40, Love

Wholier Than Thou

Coming Up: When Chef drops a vegan bombshell, Jon Paul drops weight.

photo by Jamie Beck

Many people like to joke that Whole Foods=Whole Paycheck.  But in my house, the organic grocer has a more insidious, mind-control affect.  Since Chef works his magic daily at their Upper West Side store, he often comes home with samples of what I consider to be the latest earthy crunchy nonsense—the “raw” breakfast bars with uncooked oats, the pungent and supposedly anti-inflammatory Indian hemp lotion, the “apitherapy” honey organic elderberry syrup that smells like a cough remedy.  So when he marched home in early January with an over sized bag of kale, I was more than a little suspicious.

“Kale has a very high ANDI score I’ll have you know,” he announced defensively.

“Andie MacDowell has a new kale diet?  I’ve always hated her you know,” I teased.

“No, it’s a way of ranking foods based upon their nutrients.  Stands for Aggregate Nutrient Density Index.”

“Rolls right off the tongue, doesn’t it?”

“Well, it’s part of the Health Starts Here eating program we’re promoting.  And I’m going to be trying it out.”

“Oh great, is it one of those John Mackey endorsed crazy diets where you only eat rocks and sticks?”

“Close, there’s no oil really, and it’s pretty much vegan for the first few weeks.”

Chef handed me a small book titled Eat Right America by Joel Fuhrman, M.D..  The doctor’s theory wasn’t necessarily ground-breaking: eat lots of vegetables, fruits, beans and nuts; limit animal products; cut out processed food including sugar, white flour, processed foods.  He gave this style of eating a fancy name—Nutritarian.  Lord, that was hard to say.  These do-gooders needed a better PR person.  Although, I did like the sound of this:

“Here there is no calorie counting, portion-size measuring or weighing involved.  In fact, you will eat as much food as you want, and still over time you will become satisfied with fewer calories.”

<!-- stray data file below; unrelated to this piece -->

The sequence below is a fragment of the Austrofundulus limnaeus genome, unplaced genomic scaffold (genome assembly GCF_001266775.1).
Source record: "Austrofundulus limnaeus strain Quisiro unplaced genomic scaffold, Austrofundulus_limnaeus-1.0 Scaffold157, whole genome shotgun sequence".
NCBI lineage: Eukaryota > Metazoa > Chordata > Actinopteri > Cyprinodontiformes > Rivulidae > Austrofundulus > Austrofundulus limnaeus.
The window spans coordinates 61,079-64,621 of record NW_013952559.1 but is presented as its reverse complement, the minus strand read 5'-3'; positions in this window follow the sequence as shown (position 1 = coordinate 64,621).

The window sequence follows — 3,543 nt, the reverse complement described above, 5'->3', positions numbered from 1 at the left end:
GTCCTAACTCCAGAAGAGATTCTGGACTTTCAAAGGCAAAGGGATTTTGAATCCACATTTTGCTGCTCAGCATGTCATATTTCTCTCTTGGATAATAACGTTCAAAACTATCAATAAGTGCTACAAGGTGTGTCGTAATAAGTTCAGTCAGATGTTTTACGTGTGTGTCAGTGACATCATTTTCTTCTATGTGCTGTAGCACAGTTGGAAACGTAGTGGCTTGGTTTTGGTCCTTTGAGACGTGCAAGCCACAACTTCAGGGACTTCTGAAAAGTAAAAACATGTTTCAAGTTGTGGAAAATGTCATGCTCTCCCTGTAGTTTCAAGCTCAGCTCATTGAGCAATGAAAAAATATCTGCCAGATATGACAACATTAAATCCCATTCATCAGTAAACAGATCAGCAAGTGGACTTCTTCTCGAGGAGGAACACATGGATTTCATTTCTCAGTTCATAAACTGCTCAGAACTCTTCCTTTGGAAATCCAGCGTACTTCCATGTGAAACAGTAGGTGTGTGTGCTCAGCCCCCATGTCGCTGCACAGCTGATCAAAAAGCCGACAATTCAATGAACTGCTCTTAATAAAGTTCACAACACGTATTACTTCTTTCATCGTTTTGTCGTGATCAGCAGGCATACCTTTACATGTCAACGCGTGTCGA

But here’s where I started to get suspect:

“Follow the advice in this handbook, and you will lose eight and keep it off—because a properly nourished body will automatically seek its ideal weight, without having to fight the scale or count calories for one more day.”

On the one hand, it did sound a little preachy and cultish.  On the other, what did I have to lose other than weight, hopefully?  It wasn’t like I had to order some crazy disgusting pre-packaged food or starve myself on a cleanse.  Besides, it seemed unfair to make Chef go it alone.  He had been wanting to do something radical to change his diet and lose some unwanted pounds.  I felt like I should make the leap out of love.

“Sign me up!” I announced.

“Really?  You’ll do it with me.”

“Sure, feels like the supportive thing to do.  It’ll be easier if we do it together.  Besides, I like a challenge.  Vegan for a couple of weeks will at least give me something to blog about.”

For some reason, the thing that always worries me about diets—although Dr. Fuhrman calls this an eating program—is what am I going to have for breakfast?  It’s just a funny thing I get nervous about, probably dating back to when my mother forced me to go on the Scarsdale Diet when I was 11 and could only eat bitter grapefruit and dry toast every morning for two weeks.  Luckily, the handbook had a couple of morning recipes that have become my go-to favorites—one of them shared below.

Surprisingly, the fortnight of veganism was pretty easy, making it a cinch to ease out a significant amount of animal protein in my on-going eating plan.  At the same time, I did start to crave high nutrient food like Dr. Fuhrman predicts.  Apples, a fruit I’ve never much cared for, now taste so good to me that I devour them to the core after every workout.  Even better, over the course of the month both of us have lost about 10 pounds.  Maybe my body is finding its natural weight.  I’ve never been hungry and can’t remember the last time I looked this trim and lean, or felt so good, especially about the choice to be supportive of my partner.

I guess sticks and stones may break my bones, but they sure can taste healthy.

Quick & Easy Banana Oat Bars from EatRightAmerica.com

2 c. quick oats (not instant)
¼ c. chopped walnuts
½ c. shredded coconut
½ c. raisins or chopped dates
2 large ripe bananas, mashed
¼ c. unsweetened applesauce
1 T date sugar

Preheat oven to 350 degrees.  Smash the bananas in the bottom of a bowl with a fork, then mix in all other ingredients.  I use my hands for ease.  Press “dough” in a 9”x9” baking pan and bake for 30 minutes.  Cool then slice into squares.

Notes: you can find date sugar near other sugar at Whole Foods Markets; I often throw in other nuts like cashews into the mixture; and sometimes I forget the coconut and it tastes fine—so if you’re picky about the white stuff, leave it out!

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